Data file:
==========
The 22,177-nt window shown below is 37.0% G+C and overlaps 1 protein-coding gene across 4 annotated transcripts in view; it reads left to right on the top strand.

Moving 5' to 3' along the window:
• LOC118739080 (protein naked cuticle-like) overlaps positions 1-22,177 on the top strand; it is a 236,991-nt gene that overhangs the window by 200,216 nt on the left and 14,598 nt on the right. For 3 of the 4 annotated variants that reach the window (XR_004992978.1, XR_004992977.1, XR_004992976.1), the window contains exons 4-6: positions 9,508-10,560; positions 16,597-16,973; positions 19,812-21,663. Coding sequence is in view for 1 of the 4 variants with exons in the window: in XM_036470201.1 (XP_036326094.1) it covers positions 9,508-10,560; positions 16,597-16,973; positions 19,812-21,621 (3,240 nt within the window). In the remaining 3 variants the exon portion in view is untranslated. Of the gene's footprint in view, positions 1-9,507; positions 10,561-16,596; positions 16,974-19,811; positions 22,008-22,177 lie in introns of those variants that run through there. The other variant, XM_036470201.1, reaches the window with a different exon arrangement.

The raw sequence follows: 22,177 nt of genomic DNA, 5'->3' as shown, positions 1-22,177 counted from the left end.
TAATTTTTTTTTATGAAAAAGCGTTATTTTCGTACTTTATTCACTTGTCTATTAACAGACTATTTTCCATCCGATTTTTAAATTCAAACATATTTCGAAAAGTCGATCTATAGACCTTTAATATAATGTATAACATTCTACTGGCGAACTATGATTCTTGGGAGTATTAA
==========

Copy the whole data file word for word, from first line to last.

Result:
The 22,177-nt window shown below is 37.0% G+C and overlaps 1 protein-coding gene across 4 annotated transcripts in view; it reads left to right on the top strand.

Moving 5' to 3' along the window:
• LOC118739080 (protein naked cuticle-like) overlaps positions 1-22,177 on the top strand; it is a 236,991-nt gene that overhangs the window by 200,216 nt on the left and 14,598 nt on the right. For 3 of the 4 annotated variants that reach the window (XR_004992978.1, XR_004992977.1, XR_004992976.1), the window contains exons 4-6: positions 9,508-10,560; positions 16,597-16,973; positions 19,812-21,663. Coding sequence is in view for 1 of the 4 variants with exons in the window: in XM_036470201.1 (XP_036326094.1) it covers positions 9,508-10,560; positions 16,597-16,973; positions 19,812-21,621 (3,240 nt within the window). In the remaining 3 variants the exon portion in view is untranslated. Of the gene's footprint in view, positions 1-9,507; positions 10,561-16,596; positions 16,974-19,811; positions 22,008-22,177 lie in introns of those variants that run through there. The other variant, XM_036470201.1, reaches the window with a different exon arrangement.

The raw sequence follows: 22,177 nt of genomic DNA, 5'->3' as shown, positions 1-22,177 counted from the left end.
TAATTTTTTTTTATGAAAAAGCGTTATTTTCGTACTTTATTCACTTGTCTATTAACAGACTATTTTCCATCCGATTTTTAAATTCAAACATATTTCGAAAAGTCGATCTATAGACCTTTAATATAATGTATAACATTCTACTGGCGAACTATGATTCTTGGGAGTATTAA